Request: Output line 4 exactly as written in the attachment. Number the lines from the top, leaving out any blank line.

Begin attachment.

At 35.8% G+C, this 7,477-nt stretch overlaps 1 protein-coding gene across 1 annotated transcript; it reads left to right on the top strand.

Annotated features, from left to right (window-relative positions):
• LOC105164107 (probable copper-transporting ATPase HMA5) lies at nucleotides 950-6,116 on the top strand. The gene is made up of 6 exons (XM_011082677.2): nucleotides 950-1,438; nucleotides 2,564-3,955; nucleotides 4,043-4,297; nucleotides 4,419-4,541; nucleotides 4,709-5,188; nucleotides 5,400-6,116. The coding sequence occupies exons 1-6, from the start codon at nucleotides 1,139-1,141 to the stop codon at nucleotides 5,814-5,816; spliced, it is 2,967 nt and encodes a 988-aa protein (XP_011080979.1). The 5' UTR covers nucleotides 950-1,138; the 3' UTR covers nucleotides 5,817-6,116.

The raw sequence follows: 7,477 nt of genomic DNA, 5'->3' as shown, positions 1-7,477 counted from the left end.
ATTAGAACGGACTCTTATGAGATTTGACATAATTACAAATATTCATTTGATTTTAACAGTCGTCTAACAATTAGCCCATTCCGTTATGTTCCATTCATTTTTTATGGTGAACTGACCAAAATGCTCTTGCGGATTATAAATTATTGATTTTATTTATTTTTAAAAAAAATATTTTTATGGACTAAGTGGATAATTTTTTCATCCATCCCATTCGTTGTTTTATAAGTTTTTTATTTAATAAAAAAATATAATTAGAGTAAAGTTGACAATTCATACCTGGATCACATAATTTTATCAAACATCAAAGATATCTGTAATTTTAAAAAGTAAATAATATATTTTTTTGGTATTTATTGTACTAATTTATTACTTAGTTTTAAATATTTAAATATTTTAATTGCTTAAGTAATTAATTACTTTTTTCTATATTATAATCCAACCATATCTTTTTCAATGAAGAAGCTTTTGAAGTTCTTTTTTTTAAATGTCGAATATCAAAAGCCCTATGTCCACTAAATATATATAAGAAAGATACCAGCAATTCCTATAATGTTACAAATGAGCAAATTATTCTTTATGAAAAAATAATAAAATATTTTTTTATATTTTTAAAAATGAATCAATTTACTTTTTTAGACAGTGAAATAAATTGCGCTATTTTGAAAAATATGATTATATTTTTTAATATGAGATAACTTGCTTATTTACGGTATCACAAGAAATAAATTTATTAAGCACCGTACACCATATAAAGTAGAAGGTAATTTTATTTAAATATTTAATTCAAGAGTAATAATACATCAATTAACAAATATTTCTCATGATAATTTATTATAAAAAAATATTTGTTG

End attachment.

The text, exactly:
The raw sequence follows: 7,477 nt of genomic DNA, 5'->3' as shown, positions 1-7,477 counted from the left end.